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Here is an interesting tid bit:

Bass frequencies don't take any more power than any other frequencies at the same SPL, but we are much less sensitive to bass frequencies so for a low note to sound/feel as loud as a midrange or high note (until our hearing drops off) it takes much more power. For example, to sound as loud as a 1 kHz tone at 70 dB SPL, a 40 Hz tone must be at 90 dB. That extra 20 dB is 100 times the power! So if your speakers only need 1 W to produce that 70 dB, 1 kHz tone, then a 40 Hz tone requires 100 W to sound as loud. Wow!

Power management of the HT system is vastly overlooked IMHO. Having the Mains not producing the LF means less speaker cone breakup and a more dynamic midrange. In the above example you can clearly seem what is going on with the avr/amp headroom. In general, more headroom is desirable. :)

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I set all my speakers as small.. Even the La Scalas.

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I set all my speakers as small.. Even the La Scalas.

I set all my speakers as large.. Even the La Scalas. ;-)

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I set all my speakers as small.. Even the La Scalas.

I set all my speakers as large.. Even the La Scalas. ;-)

Why? I was told to set all speakers to small to make it easier on your AV and let the subs do what they were meant to do.

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Sounds better to me; all of what you said is true.

Works for me, for now; but I have a Large room & not enough SWerage.

May, or may not work for you, or the OP.

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I set all my speakers as small.. Even the La Scalas.

I set all my speakers as large.. Even the La Scalas. ;-)

Why? I was told to set all speakers to small to make it easier on your AV and let the subs do what they were meant to do.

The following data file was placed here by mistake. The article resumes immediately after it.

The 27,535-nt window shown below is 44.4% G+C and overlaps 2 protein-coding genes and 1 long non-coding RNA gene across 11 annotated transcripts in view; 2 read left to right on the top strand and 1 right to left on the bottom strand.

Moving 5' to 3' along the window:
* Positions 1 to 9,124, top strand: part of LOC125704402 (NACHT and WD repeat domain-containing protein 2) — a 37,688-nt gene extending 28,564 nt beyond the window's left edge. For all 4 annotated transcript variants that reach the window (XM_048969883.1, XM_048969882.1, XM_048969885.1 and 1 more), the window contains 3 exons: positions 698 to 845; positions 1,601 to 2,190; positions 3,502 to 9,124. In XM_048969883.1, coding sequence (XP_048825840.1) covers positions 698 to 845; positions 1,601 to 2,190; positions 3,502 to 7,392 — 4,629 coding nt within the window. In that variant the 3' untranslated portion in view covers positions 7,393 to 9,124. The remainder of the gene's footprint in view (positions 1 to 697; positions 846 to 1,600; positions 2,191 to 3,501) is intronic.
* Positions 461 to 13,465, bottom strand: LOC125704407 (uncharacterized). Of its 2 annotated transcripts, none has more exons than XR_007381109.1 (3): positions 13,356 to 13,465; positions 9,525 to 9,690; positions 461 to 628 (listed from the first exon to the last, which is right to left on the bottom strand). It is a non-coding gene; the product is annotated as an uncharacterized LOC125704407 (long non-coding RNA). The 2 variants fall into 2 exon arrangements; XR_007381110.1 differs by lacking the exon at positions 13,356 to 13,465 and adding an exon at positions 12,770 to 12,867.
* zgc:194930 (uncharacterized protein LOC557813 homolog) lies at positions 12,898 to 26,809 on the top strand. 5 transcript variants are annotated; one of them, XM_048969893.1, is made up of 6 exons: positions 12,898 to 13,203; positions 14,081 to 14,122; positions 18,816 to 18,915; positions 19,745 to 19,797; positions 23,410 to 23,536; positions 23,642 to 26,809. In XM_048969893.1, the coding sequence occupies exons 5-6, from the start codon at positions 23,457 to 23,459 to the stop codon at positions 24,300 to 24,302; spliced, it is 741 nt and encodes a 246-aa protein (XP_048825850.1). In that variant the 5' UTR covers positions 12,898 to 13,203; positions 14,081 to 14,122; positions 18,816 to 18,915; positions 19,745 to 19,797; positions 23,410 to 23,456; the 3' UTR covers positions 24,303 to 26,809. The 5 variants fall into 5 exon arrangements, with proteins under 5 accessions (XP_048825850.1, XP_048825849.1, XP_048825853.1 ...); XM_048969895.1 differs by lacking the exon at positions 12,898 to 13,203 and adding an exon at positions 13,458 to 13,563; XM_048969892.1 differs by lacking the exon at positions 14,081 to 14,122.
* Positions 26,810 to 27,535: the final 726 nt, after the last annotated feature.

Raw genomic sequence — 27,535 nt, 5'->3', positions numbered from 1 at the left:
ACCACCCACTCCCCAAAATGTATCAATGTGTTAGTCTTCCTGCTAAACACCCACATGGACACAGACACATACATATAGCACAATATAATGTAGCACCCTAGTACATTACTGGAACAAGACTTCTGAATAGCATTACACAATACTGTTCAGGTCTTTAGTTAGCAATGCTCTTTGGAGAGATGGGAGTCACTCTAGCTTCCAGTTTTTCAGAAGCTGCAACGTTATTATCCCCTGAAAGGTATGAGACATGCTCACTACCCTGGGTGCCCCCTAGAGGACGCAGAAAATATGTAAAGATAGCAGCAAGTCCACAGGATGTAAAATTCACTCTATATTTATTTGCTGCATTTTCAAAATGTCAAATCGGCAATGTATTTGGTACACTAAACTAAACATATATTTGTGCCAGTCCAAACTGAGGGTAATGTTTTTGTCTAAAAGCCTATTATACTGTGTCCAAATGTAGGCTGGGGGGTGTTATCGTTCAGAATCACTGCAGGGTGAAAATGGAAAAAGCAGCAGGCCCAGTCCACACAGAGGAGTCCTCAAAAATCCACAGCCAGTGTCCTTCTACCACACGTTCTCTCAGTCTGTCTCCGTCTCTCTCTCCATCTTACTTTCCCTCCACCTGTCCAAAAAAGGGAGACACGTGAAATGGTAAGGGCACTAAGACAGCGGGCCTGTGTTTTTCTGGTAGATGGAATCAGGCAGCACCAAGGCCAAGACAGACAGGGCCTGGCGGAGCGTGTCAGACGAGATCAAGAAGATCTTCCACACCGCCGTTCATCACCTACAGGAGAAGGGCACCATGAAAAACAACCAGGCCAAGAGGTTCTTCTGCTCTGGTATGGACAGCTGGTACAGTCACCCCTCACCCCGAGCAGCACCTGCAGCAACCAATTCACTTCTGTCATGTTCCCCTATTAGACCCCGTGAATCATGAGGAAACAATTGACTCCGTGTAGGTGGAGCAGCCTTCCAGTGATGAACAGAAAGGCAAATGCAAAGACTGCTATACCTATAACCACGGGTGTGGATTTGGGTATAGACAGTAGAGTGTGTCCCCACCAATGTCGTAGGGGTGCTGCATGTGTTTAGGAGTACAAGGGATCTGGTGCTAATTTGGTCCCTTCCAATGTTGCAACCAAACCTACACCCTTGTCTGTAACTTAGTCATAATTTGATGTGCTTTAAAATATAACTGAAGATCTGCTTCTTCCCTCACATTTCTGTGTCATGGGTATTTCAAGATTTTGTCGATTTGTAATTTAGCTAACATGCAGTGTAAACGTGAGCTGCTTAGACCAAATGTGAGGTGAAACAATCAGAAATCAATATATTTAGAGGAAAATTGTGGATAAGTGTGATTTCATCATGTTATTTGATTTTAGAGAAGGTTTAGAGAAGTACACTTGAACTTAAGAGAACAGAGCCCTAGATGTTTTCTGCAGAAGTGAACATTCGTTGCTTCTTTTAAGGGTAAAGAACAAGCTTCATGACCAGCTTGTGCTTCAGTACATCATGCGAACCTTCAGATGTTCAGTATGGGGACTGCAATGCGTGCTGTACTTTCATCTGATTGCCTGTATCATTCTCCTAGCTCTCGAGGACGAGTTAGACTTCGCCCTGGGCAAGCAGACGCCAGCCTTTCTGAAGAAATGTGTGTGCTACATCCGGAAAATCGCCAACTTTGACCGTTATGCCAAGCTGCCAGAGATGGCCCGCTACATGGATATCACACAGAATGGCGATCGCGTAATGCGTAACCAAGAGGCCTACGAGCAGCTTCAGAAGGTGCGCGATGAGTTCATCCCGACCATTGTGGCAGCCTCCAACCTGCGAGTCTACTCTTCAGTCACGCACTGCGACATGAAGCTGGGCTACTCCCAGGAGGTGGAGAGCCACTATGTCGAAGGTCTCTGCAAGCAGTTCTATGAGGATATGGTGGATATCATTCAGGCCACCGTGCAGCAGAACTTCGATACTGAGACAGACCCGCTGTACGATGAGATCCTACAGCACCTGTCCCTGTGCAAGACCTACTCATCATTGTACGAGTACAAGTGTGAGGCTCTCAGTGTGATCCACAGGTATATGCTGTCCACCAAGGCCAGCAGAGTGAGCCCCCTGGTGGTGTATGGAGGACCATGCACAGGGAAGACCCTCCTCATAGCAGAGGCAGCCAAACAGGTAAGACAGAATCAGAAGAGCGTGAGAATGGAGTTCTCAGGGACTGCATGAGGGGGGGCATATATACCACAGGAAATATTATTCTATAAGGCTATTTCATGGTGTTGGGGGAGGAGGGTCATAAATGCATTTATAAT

Try both ways and go with what's best to your ears. No reason not to try. I have tried running lots of different ways and like my fronts set to large. It sounds a bit fuller to my ears. When I run them small even xo at 40hz it still sounds just a tiny bit thinner.
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The forte II will dig down to 32HZ. I had a Velodyne sub for many years, and I left the crossover set at large and about 40HZ or less. Even then I felt it was keeping the forte II from really reaching their potential. I ended up ditching the sub and run just 2.0 for music and video. I'm thinking you will find that the favorable listening position for video will be small and for audio large.

Best regards,

John

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"Large" / "Small" is a confusing name for this setting, it would be better if Large was labeled "Not Using a Subwoofer" and Small was labeled as "Using a Subwoofer" as this is the correct way to use this setting, it has nothing to do with the size of the speakers.

When using a subwoofer the speakers should be set to "Small" and then the appropriate crossover settings should be set for the speakers to best match their capabilities while the lowest bass will be left to the subwoofer

Small = Use subwoofer and crossover setting.

Large = No subwoofer and no crossover setting.

Note: When using "Large" as the setting the low bass crossover is not used at all. The correct setting when using a subwoofer is "Small" and then set a low bass crossover point, how low this crossover point is set is up to the capability of the speakers.

Edited by Rich_Guy
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Not if large sounds better :)

Then you are not setting your crossover correctly or your speakers / sub are not matched correctly.

What the Large / Small setting does is activate a crossover between your sub and speakers. Just as your speakers have built in crossovers to direct sound to your woofer or tweeters (and sometimes midrange speakers), your subwoofer should be the speaker which handles the very lowest sound and setting the speakers to Small turns ON the crossover which directs the lowest sound to the sub.

Using Large with a subwoofer is is sort of the same thing as if you just removed your speakers built in crossover, except this is a crossover for the lowest hz. a crossover between your speaker and subwoofer.

Your settings should be set to Small with the crossover set to be near or just above the lowest hz your speakers woofers can handle, at this point the subwoofer takes over producing the deepest lows which your other speakers cannot produce.

Setting to Large disables the subwoofer / speaker crossover so your speakers are given all signals even ones they either cannot produce or don't produce very well. When using a subwoofer that is correct for your system it should be what handles the very lowest hz.

The correct method is to have properly matched speakers and use crossovers that direct the sound to the proper speaker for correct sound range, setting your speakers to small turns ON the crossover designed for use with a subwoofer and directs the lowest hz there. Again how low this is depends on the speaker and subwoofer capabilities.